I noticed a few other things during the ride. I have 30" wide handlebars on my bike, which is significantly wider than anything I've ever ridden before. The trend in the DH world is definitely to run wider bars, but most those guys are running 29" wide bars, with a few guys picking up the 30's. I liked the bars, and figured I'd just trim them down eventually. Much to my surprise, once I got through the trail-head gate, I completely forgot about how absurdly wide my bars were for the entire ride. I did however, feel very confident on all the technical section, and was motivated to get "all trials-y" a couple of times. I think this was in part due to the nature of my new bike, but now I'm curious to see what some of my other bikes would feel like with these huge bars.
The awesome chainring clearance provided by the Hammerschmidt was also noticed, especially on one technical step up, and another time when I was getting "all trials-y". There was that moment when you brace for the inevitable grinding of chainring on rock, and then... nothing, you were up and over without damage.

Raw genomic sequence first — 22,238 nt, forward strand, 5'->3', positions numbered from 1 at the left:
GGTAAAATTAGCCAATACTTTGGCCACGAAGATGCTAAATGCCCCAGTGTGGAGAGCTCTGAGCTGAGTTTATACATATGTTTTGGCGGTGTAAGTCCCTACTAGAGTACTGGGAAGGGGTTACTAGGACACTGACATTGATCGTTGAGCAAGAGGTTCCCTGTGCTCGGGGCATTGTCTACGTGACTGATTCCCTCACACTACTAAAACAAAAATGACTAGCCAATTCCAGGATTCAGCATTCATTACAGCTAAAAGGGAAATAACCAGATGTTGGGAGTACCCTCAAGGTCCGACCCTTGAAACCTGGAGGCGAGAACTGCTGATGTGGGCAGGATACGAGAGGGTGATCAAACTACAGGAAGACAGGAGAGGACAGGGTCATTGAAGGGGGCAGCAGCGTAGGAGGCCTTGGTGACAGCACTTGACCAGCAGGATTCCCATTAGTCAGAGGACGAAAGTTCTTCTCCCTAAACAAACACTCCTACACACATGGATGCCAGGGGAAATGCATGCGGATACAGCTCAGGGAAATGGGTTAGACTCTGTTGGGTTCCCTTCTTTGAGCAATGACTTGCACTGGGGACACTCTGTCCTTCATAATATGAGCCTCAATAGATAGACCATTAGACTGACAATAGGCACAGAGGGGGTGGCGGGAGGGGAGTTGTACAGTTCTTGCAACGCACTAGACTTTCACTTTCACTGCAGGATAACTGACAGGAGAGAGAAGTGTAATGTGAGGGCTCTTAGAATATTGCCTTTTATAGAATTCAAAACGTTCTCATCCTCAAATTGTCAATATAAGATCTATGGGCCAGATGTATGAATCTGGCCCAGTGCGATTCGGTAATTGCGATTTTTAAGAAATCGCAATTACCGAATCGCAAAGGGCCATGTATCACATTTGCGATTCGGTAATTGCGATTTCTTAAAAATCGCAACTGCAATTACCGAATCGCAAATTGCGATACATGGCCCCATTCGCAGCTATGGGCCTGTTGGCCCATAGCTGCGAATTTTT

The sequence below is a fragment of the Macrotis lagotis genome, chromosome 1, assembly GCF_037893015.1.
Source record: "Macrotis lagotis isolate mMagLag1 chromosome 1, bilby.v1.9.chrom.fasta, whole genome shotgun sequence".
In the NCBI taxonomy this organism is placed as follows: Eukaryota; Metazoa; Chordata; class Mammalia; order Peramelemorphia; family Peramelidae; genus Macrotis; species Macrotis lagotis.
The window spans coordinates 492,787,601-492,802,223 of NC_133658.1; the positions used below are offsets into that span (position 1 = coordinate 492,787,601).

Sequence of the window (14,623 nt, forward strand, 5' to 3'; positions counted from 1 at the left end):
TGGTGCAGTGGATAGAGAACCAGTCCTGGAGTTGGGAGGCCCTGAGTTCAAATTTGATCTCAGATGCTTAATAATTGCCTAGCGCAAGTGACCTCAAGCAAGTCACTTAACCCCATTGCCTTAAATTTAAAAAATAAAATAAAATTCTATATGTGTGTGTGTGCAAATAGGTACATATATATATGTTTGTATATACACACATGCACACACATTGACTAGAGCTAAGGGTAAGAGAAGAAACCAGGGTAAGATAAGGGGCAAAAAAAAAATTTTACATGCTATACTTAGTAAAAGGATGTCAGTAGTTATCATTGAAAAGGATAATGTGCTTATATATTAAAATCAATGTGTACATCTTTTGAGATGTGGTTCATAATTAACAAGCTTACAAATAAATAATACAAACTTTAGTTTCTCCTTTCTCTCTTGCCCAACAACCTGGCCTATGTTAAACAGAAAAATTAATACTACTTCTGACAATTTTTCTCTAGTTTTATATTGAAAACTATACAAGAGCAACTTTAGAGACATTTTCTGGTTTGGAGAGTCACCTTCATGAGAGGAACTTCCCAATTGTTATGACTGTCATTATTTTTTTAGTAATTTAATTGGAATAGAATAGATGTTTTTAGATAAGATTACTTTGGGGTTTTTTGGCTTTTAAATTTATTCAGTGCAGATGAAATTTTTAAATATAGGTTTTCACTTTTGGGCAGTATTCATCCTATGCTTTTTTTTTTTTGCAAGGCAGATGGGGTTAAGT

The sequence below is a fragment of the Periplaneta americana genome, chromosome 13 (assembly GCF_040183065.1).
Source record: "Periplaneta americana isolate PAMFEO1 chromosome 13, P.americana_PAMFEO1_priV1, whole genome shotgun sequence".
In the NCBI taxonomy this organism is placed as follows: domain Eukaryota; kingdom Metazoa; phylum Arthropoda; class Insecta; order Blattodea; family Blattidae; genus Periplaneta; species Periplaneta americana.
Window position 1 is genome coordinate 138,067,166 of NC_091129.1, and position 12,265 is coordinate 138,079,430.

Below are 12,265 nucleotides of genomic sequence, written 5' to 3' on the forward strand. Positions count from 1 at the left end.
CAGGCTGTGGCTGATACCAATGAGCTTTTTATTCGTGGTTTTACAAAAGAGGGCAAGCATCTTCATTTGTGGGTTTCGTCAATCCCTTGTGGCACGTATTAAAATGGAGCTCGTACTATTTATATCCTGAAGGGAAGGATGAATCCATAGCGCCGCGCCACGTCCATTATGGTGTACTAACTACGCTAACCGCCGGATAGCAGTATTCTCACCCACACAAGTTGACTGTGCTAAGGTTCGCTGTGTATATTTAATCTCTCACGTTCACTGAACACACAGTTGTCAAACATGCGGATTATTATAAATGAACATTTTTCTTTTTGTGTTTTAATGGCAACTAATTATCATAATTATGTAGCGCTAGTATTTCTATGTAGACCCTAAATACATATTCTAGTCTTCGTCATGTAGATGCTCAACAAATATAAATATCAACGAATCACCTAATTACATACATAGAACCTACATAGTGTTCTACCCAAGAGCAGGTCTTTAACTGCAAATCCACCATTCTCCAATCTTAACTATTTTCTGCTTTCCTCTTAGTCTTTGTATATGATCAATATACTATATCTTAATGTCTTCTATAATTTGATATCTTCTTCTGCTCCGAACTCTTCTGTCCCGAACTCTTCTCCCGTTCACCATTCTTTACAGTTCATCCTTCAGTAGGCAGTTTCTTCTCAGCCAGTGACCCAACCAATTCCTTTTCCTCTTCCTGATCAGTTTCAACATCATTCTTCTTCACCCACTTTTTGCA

I had a blast pushing the limits of the bike through corners as well. There's just something satisfying about the way you can corner on a hardtail, really controlling the rear tire with the pedals. I've never ridden a long-travel hardtail before, and the combination of the control a hardtail provides with the slack front end geometry, and huge tires, is really cool. Oh, and a 150mm travel Rock Shox Revelation U-Turn Air, is a hell of a fork.
Charlie likes his bike too:
So, lastly, if anybody is still reading, we're going to start back up with our weekly night rides from the shop. So next tuesday, come on out and join us. We'll try to get out of the shop as close to 6pm as possible, usually on the bikes in the foothills at around 7. We now have a handfull of demo/loaner lights for people as well, after gearing up for the Burner:
So those of you without lights can give it a shot, and then get hooked, and then buy some badass lights from us. Yeah, we're employing drug dealer tactics, so what?
Dang, that was a lot of words to type. I haven't written this much at once since college. And once again, my lap is melting from this lava-hot laptop. Time to go.